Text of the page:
However, I couldn’t let it rest. A few days later, I saw Zacchaeus near the market place. He looked different. The same calm and a sense of humility marked the tax collector. He was a short man with an authoritative look, but now his persona had somehow changed.
“Zacchaeus, Shalom!” I called out. He turned and returned my greeting with a smile. “The money,” I said “It was a blessing. Thank you very much.”
“That was your money justly, my friend,” he replied. “Why thank me? If you must thank somebody, thank Adonai.”
“How did you know that I needed the money?” I questioned as we started walking down the street together.
“I did not know. God knew you needed the money.”
“I don’t understand,” I persisted. I simply wanted to know the reason for this change.
Zacchaeus sighed and smiled. He stopped walking. Turning to face me, he said, “He changed me.”
“Do you remember two weeks ago there was a huge crowd at the gates? A preacher, called Jesus was here in Jericho,” Zacchaeus started.
“I remember faintly hearing about the crowd,” I said. “I was busy trying to gather enough money to pay off the mortgage.” It was a difficult week. I had paid little attention to what was going on. My mind had been filled with anxiety and worry. I remember hearing about a miracle worker in Jericho. My thoughts were then on the miracle that I needed — to find enough money to keep my business afloat within a short duration.
I did not believe in miracles. God has given man enough strength to work hard. This had always been the maxim of my life. No time for miracles. Even now, there must be a logical explanation as to why, Zacchaeus returned the extra tax money. A small doubt lingered in my mind. Was it a miracle?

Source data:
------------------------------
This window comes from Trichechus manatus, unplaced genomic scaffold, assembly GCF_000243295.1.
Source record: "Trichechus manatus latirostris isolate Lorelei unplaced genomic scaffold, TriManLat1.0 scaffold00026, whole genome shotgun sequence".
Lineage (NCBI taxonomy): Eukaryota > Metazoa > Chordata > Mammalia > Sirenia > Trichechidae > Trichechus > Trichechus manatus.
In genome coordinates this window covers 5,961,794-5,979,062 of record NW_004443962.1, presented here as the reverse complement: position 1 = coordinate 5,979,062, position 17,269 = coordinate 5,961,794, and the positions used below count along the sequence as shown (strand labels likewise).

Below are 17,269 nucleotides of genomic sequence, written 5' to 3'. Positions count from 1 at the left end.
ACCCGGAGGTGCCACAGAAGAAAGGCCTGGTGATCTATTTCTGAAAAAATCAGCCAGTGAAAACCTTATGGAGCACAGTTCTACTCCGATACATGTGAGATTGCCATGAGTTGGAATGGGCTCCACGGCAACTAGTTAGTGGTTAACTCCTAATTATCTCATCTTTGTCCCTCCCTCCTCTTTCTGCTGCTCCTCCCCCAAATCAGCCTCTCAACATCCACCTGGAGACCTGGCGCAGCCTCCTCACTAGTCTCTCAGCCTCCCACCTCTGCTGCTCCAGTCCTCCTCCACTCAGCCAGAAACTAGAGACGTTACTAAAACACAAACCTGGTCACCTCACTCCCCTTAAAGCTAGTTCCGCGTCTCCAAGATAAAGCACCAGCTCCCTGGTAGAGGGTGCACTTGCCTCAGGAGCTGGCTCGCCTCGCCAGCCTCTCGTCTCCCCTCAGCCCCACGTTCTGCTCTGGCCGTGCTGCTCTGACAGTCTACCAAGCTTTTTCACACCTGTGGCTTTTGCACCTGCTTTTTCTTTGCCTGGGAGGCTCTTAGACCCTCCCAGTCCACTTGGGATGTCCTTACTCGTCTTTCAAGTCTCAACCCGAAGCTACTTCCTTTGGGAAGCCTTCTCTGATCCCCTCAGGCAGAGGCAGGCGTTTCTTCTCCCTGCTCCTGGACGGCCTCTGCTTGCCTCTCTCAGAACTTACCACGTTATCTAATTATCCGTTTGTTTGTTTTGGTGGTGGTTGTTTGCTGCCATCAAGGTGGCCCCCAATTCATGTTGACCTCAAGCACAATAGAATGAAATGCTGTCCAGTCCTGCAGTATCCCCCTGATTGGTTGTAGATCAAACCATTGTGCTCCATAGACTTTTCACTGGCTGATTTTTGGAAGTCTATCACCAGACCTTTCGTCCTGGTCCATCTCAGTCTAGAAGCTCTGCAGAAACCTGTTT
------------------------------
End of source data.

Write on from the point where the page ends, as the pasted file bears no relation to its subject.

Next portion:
“Well, I heard about this man Jesus,” Zacchaeus continued. “I have heard that he is a holy man and performs a lot of wonderful things. I also got to know that he was coming to Jericho. I wanted to see him; to know if all they say about him was true. Now this man was said to be a holy man. And I on the other hand, despised by everyone at the synagogue, as you know,” he said with a wry smile. “So I had it all figured out. I would meet him when he enters the city, before he gets a chance to move to places where I might not be entertained. But when I went near the gates, I saw that there was a huge crowd. This made me want to see him, even more. Who is this man that throngs of people are waiting to meet him? I had heard that a group of strange people followed him. There were fishermen, labourers and tax collectors who were among his disciples. I had heard rumours about Matthew, a fellow tax collector, joining this group. He had apparently left everything to follow this Jesus. I had met Matthew in Jerusalem a couple of years ago. A promising young lad from Capernaum, he was on his way to becoming the chief tax collector at such a young age. I was greatly puzzled by this change. He was full of ambition when I met him. What was in that Jesus? And why would Matthew leave such a promising career to wander from one city to another with this band of misfits? I wanted to see this Jesus. When I saw the crowd, I knew I wouldn’t get a chance to get even a peek at this man. So I climbed a sycamore tree.”